Some puppies rescued from ‘monstrous’ puppy mill ready for adoption at Humane Society of Charlotte

Dogs rescued from ‘monstrous’ puppy mill arrive at Humane Society of Charlotte

CHARLOTTE, N.C. (WBTV) - Some of the puppies rescued from what a sheriff called “monstrous" conditions at a puppy mill in Laurens County South Carolina, are now available for adoption at the Humane Society of Charlotte.

The 23 chihuahuas were brought to Humane Society of Charlotte on January 17. Some of the animals, raging from puppies to older dogs, were in dire need of medical care.

I met one of the older dogs today.

“This is Jayce," Calli Rutzinski from Humane Society of Charlotte said as she handed me a tiny bundle. I could just see furry ears, and her big chihuahua eyes.

“She’s sweet, but she’s a little scared,” Calli said.

There is good reason these animals are scared. Calli says it’s likely, they have spent most of their lives inside a cage with little, to no, human contact.

“Most puppy mills, especially with these small breed puppy mills, they’re going to be living in kennels probably stacked on top of each other,” Calli describing the life Jayce knew before she was rescued.

“She was definitely bred multiple times. So she probably lived her entire life in the kennel,” Calli said as little Jayce peered up at me swaddled in a baby blanket.

These animals, Rutzinski said, had little, to no socialization, other than getting water and food once a day. That’s if they were lucky.

Right now, five of the chihuahuas are available for adoption at the Humane Society. Some others have already been adopted out. The remaining chihuahuas, like Jayce, still need to overcome some medical and emotional hurdles.

Tonight a mother and son are facing felony animal cruelty charges. Barbara Timms and her son, Barry Davis, lived on the property in Ware Shoals where Sheriff Don Reynolds said they sold chihuahuas under deplorable conditions.

“These pets are in buildings stacked on top of each other, mostly in crates, and just sitting there. Without any personal care. Just because you may have a little bit of food and water, that’s not taking care of these pets. I can’t understand the outrageous actions of these. To me, I can’t think of another word besides “monstrous” because this was compounded day in and day out with these poor pets," Reynolds told reporters, clearly angry at the discovery in his county.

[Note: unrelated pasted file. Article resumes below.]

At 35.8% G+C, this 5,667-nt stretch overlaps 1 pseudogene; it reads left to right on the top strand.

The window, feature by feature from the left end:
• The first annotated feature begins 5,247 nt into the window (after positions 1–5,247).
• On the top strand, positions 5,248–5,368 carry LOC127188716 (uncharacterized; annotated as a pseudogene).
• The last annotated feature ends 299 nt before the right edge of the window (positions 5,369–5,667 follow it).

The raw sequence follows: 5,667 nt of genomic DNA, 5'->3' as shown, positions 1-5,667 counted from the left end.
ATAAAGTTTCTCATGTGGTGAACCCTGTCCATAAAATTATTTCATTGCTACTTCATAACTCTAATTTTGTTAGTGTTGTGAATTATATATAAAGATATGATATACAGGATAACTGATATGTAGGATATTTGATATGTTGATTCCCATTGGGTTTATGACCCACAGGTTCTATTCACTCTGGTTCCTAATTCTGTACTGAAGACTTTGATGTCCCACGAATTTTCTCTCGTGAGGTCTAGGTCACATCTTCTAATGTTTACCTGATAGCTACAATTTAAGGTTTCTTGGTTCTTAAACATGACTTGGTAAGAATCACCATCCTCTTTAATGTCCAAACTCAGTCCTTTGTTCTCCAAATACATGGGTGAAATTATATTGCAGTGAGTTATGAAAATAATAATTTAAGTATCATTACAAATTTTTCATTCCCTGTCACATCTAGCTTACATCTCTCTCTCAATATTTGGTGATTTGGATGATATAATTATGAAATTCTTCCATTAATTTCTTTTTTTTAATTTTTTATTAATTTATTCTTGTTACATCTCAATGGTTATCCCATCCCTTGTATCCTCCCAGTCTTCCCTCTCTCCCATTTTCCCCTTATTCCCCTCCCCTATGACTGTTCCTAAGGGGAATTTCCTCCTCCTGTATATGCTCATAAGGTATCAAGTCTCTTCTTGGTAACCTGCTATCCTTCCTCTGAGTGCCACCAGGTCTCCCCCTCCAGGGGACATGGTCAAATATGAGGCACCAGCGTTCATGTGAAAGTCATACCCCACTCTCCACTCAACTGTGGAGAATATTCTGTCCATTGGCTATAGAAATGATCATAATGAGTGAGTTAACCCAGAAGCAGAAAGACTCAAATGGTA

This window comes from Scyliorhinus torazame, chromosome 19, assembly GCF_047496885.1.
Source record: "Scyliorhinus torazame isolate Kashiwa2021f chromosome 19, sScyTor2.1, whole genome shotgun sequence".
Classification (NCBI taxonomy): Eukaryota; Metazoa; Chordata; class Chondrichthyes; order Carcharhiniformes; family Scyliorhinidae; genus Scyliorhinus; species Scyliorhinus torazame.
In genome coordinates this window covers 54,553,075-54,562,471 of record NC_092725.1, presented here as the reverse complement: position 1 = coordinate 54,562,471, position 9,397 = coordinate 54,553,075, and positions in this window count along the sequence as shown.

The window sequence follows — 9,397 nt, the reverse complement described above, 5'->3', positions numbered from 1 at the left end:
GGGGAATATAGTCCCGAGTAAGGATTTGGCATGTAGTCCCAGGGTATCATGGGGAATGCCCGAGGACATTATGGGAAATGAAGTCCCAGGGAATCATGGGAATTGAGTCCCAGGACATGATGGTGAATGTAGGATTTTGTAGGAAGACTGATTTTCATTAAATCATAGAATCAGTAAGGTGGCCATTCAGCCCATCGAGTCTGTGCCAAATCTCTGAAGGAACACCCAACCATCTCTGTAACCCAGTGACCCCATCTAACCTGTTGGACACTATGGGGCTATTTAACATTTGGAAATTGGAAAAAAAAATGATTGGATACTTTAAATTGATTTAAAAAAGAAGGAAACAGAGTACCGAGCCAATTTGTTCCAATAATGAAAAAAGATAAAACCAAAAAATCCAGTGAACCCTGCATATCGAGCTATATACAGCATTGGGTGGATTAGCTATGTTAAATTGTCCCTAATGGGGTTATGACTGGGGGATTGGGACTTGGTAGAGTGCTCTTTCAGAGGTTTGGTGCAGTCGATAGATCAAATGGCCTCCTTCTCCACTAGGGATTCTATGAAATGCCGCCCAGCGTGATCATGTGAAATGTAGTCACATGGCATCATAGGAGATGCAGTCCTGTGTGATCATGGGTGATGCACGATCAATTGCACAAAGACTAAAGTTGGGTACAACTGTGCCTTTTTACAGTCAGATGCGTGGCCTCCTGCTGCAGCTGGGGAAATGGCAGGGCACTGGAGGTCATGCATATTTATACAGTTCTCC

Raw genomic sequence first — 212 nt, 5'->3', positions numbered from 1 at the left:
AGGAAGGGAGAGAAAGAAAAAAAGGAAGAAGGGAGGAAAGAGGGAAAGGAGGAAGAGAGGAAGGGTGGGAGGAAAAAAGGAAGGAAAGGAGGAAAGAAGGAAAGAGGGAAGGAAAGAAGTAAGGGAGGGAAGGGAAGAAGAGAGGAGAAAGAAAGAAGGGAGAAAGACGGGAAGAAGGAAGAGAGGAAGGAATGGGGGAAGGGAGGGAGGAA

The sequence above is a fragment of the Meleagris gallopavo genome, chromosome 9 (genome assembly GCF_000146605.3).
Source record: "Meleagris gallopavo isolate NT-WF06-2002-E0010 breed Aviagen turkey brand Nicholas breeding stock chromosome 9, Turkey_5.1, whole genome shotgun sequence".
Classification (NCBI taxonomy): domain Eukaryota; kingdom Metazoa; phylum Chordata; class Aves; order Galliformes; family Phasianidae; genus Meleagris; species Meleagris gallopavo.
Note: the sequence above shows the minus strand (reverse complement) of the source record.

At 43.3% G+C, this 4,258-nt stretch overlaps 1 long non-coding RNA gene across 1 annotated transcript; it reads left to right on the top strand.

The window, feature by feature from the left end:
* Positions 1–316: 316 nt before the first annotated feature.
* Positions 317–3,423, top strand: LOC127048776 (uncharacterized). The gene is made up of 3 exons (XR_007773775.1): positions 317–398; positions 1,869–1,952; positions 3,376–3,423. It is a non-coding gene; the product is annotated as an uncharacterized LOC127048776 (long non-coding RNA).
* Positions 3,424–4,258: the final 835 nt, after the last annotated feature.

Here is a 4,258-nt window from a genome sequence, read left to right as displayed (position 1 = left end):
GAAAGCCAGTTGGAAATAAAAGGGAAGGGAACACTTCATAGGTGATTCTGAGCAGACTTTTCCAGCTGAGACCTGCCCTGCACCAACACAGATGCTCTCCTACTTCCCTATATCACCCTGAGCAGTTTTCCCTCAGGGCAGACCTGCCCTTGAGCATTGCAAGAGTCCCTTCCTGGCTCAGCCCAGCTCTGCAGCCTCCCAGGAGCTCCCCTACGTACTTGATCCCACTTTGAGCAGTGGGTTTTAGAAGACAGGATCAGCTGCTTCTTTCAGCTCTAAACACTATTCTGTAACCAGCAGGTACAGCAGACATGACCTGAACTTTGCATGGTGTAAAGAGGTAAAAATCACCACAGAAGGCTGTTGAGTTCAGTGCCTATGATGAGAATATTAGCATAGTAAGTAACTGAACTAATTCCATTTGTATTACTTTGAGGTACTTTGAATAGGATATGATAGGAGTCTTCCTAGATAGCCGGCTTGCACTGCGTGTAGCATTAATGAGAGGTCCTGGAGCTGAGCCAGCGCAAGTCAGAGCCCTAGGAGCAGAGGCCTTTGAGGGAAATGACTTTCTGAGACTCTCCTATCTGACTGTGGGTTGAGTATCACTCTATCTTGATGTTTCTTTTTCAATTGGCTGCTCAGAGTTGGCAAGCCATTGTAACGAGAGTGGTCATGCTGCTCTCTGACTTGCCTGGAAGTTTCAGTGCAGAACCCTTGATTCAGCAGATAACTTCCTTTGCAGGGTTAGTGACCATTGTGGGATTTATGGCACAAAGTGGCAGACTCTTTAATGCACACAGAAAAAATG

When I asked what those of us who love animals can do to help stop this kind of treatment of animals, Rutzinski was clear.

“Adopt. Don’t shop!”

Humane Society of Charlotte is a non-profit. They’re dependent on financial donations, volunteers, and those willing to foster animals.

She puppy mills wouldn’t be in business if people would first check local shelters. If you do want a specific breed, check shelters, then check out the breeder! Make sure they’re working with a veterinarian. Ask to visit the location where the dog you’re purchasing was born. Ask to meet the mother and father of the pup. All would be considered legitimate requests to a legitimate breeder.

In all, 145 dogs were taking in by his deputies during the January 15 raid. Laurens County Animal control then reached out to shelters across the Carolinas once a court granted the county custody of the animals. Anderson County P.A.W.S. came to the rescue and helped coordinate a massive effort to find shelters with room for all the animals and fosters willing to help out.

Thanks to Humane Society of Charlotte they’re in safe homes tonight and one could be in your home soon!

Puppies rescued from ‘monstrous’ puppy mill up for adoption in Charlotte

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